Oscar Jara (Costa Rica) is Director of CEP Alforja and President of CEAAL
(Consejo de Educación Popular de América Latina y el Caribe).
“To teach is not to transfer knowledge but rather to create the conditions for its production or construction.” (Paulo Freire – Pedagogy of Autonomy)
This sentence sums up Paulo Freire’s democratic, critical, creative and challenging vision of the relationship between teaching and learning, totally contrary to the vertical and authoritarian “banking” concept of unidirectional transmission of information by the teacher, to be repeated or memorised by the students.
The educational process is primarily one of building up learning and the capacity to learn. The production of knowledge is an active process in which we access new information, connect it with the information we already have, and develop processes of identification, association, symbolisation, generalisation, reaffirmation or negation between existing knowledge and new information. Thus we produce new knowledge – always actively, and never passively.
That is why, since popular education was introduced, we have conceived of learning as a creative task. Knowledge is constructed and reconstructed, but that is not all. We are made and re-made as people, as subjects capable of thinking, of feeling, of imagining, of projecting, of doing, of transforming. And that is why teaching cannot be reduced to simply dealing with content, but rather entails the carrying out of a whole rich and complex process in which the conditions (and also the provisions) are produced so that we can learn in a critical way. Freire says: “These conditions imply or demand the presence of educators and students who are creators, instigators, restless, rigorously curious, humble and persistent ... the students are transforming themselves into genuine subjects of construction and reconstruction alongside the educator, who is equally subject to the process.”1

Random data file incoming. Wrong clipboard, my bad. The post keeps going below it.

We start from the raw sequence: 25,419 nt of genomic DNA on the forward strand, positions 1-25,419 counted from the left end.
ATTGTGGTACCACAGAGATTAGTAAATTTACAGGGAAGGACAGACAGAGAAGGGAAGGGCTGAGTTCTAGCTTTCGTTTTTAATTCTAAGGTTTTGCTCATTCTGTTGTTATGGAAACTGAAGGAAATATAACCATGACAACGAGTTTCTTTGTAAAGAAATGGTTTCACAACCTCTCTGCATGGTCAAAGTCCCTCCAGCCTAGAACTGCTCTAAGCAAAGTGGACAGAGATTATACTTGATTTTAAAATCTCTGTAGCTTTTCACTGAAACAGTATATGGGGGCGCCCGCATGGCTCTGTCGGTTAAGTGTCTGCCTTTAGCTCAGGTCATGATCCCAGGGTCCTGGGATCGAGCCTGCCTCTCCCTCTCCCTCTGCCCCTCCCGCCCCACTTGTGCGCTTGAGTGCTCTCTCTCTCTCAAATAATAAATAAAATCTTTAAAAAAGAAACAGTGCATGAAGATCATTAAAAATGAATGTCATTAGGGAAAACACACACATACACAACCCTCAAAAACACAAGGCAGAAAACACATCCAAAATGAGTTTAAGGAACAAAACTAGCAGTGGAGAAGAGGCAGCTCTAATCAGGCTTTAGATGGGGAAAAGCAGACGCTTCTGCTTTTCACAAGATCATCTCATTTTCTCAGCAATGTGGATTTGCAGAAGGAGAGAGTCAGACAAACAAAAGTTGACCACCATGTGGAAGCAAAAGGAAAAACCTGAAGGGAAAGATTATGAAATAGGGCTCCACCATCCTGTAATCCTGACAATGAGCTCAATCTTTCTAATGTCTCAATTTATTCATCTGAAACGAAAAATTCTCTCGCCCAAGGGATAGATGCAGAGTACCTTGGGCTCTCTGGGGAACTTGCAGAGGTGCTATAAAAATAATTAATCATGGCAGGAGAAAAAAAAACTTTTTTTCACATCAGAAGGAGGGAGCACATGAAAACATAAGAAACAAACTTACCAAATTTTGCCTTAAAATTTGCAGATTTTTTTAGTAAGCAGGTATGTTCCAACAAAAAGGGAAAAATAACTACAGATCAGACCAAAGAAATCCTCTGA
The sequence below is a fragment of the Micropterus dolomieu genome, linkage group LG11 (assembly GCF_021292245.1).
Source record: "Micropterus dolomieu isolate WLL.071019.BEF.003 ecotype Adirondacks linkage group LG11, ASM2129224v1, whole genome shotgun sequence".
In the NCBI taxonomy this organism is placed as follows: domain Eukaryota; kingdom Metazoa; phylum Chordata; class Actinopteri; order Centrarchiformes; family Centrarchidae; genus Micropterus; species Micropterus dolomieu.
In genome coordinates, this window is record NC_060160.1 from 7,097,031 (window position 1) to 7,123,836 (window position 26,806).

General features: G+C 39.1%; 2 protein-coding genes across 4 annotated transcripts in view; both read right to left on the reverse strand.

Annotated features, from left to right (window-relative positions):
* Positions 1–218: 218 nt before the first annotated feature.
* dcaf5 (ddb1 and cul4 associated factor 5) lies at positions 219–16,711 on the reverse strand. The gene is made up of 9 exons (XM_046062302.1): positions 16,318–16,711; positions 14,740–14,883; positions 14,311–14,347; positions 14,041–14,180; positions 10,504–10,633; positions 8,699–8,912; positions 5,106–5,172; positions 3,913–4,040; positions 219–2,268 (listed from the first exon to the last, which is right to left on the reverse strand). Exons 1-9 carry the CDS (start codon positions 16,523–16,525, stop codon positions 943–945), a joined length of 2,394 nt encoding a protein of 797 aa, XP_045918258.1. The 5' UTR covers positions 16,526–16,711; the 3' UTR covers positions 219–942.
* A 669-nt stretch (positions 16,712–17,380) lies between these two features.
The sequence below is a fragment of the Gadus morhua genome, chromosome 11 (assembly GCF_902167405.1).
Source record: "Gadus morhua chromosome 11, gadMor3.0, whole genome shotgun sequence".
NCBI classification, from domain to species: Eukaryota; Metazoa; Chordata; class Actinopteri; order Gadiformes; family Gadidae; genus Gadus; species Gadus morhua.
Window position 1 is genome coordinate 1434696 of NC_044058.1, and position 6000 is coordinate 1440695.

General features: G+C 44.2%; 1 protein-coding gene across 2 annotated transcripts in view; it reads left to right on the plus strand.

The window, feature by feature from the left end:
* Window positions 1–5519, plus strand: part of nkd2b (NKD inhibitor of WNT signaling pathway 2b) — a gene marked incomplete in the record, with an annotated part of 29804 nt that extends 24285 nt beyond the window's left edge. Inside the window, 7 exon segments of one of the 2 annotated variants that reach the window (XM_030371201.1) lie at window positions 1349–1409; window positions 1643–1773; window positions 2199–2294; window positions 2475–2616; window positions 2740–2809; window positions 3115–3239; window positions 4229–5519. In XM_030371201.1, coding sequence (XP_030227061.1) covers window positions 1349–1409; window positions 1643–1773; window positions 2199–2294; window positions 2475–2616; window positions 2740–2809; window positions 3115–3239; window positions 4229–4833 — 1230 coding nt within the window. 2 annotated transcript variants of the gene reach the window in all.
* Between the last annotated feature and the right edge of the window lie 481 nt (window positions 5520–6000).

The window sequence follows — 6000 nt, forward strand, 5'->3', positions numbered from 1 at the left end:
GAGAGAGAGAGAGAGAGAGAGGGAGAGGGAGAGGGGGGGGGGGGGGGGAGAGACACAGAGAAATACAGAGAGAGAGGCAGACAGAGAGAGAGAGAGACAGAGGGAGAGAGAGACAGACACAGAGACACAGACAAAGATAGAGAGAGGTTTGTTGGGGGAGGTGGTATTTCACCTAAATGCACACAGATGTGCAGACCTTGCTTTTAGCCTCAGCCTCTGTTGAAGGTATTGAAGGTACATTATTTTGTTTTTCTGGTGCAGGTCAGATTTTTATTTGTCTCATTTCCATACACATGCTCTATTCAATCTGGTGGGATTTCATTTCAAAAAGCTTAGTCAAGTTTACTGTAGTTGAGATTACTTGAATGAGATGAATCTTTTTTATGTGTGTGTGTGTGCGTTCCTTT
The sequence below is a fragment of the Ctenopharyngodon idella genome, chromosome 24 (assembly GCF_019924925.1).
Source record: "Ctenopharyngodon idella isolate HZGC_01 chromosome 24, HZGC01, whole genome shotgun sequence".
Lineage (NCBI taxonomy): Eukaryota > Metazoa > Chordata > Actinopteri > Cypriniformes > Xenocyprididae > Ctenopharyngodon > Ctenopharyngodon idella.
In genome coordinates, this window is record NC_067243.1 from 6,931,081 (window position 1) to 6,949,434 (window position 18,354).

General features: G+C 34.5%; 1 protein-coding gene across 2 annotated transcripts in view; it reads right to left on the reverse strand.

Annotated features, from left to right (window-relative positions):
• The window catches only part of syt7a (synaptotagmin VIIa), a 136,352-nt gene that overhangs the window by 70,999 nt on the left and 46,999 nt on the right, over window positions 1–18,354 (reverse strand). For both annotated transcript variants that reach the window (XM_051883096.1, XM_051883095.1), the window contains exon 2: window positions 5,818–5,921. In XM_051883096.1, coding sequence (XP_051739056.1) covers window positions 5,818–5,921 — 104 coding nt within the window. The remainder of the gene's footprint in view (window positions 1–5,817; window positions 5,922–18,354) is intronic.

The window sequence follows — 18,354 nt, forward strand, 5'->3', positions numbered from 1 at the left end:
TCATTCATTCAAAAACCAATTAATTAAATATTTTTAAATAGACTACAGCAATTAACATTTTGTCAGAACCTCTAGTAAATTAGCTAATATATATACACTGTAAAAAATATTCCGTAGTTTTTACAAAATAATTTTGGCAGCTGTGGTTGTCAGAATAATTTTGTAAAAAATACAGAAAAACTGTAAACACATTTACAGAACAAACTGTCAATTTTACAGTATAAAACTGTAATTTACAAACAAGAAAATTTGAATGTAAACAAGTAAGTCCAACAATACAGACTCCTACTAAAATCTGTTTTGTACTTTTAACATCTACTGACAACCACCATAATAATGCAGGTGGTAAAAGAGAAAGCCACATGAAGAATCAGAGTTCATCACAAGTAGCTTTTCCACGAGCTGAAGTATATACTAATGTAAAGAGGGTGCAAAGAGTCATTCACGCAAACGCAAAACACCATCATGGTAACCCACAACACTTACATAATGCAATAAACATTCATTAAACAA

This implies that, in order to attempt to teach, as educators we must always have the attitude and willingness to learn. To learn from the situations, the doubts, the concerns that each moment of the process raises for us. Learn from the behaviours, expectations, questions, words and silences of each student with whom we work. To learn from the results – positive or negative – that arise from our pedagogical or didactic initiatives. To learn from the new materials and methodologies that we are exploring, which is demanded by the educative fact that we have the responsibility to give productive guidance.
The greatest challenge for our training as educators is the daily challenge of systematising and learning from our educational practice in order to generate better learning. This challenge never ends, it renews itself daily. And as long as we are so inclined – humble and firm – we will have the possibility of generating the conditions and tendencies that make the construction of critical and creative knowledge and abilities possible, in order to generate learning throughout life.
1 / Freire, P. (1997): Pedagogía de la Autonomía, saberes necesarios para la práctica educativa. México: Siglo XXI. P. 47. [emphasis added]
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